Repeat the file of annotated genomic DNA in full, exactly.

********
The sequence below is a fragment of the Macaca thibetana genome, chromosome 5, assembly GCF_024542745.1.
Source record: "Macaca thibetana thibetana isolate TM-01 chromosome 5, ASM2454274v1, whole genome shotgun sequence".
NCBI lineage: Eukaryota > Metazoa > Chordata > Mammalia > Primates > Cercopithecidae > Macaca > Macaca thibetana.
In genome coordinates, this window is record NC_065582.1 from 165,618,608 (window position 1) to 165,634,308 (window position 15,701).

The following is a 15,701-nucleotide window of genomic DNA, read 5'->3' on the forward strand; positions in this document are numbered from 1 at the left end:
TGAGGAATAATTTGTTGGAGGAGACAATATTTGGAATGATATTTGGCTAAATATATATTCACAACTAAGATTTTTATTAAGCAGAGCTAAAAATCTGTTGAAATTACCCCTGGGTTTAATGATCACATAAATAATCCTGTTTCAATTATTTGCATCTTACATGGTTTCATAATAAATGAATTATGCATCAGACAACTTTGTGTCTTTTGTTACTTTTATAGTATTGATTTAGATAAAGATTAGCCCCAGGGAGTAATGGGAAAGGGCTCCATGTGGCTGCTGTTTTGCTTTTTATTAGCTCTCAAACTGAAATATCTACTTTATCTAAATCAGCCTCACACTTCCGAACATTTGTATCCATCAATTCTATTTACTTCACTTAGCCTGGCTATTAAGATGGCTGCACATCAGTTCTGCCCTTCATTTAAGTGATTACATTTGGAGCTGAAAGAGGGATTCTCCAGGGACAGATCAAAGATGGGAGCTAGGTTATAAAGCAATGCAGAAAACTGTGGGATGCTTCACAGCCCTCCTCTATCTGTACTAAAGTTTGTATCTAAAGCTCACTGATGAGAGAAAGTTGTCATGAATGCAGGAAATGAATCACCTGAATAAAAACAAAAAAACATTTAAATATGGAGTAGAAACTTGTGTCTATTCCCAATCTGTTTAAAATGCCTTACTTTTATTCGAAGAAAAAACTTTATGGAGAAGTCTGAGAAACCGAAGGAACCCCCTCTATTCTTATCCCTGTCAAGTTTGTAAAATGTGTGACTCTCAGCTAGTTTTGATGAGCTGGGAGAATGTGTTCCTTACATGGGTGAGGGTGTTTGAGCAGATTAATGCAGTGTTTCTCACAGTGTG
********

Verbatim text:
The sequence below is a fragment of the Macaca thibetana genome, chromosome 5, assembly GCF_024542745.1.
Source record: "Macaca thibetana thibetana isolate TM-01 chromosome 5, ASM2454274v1, whole genome shotgun sequence".
NCBI lineage: Eukaryota > Metazoa > Chordata > Mammalia > Primates > Cercopithecidae > Macaca > Macaca thibetana.
In genome coordinates, this window is record NC_065582.1 from 165,618,608 (window position 1) to 165,634,308 (window position 15,701).

The following is a 15,701-nucleotide window of genomic DNA, read 5'->3' on the forward strand; positions in this document are numbered from 1 at the left end:
TGAGGAATAATTTGTTGGAGGAGACAATATTTGGAATGATATTTGGCTAAATATATATTCACAACTAAGATTTTTATTAAGCAGAGCTAAAAATCTGTTGAAATTACCCCTGGGTTTAATGATCACATAAATAATCCTGTTTCAATTATTTGCATCTTACATGGTTTCATAATAAATGAATTATGCATCAGACAACTTTGTGTCTTTTGTTACTTTTATAGTATTGATTTAGATAAAGATTAGCCCCAGGGAGTAATGGGAAAGGGCTCCATGTGGCTGCTGTTTTGCTTTTTATTAGCTCTCAAACTGAAATATCTACTTTATCTAAATCAGCCTCACACTTCCGAACATTTGTATCCATCAATTCTATTTACTTCACTTAGCCTGGCTATTAAGATGGCTGCACATCAGTTCTGCCCTTCATTTAAGTGATTACATTTGGAGCTGAAAGAGGGATTCTCCAGGGACAGATCAAAGATGGGAGCTAGGTTATAAAGCAATGCAGAAAACTGTGGGATGCTTCACAGCCCTCCTCTATCTGTACTAAAGTTTGTATCTAAAGCTCACTGATGAGAGAAAGTTGTCATGAATGCAGGAAATGAATCACCTGAATAAAAACAAAAAAACATTTAAATATGGAGTAGAAACTTGTGTCTATTCCCAATCTGTTTAAAATGCCTTACTTTTATTCGAAGAAAAAACTTTATGGAGAAGTCTGAGAAACCGAAGGAACCCCCTCTATTCTTATCCCTGTCAAGTTTGTAAAATGTGTGACTCTCAGCTAGTTTTGATGAGCTGGGAGAATGTGTTCCTTACATGGGTGAGGGTGTTTGAGCAGATTAATGCAGTGTTTCTCACAGTGTG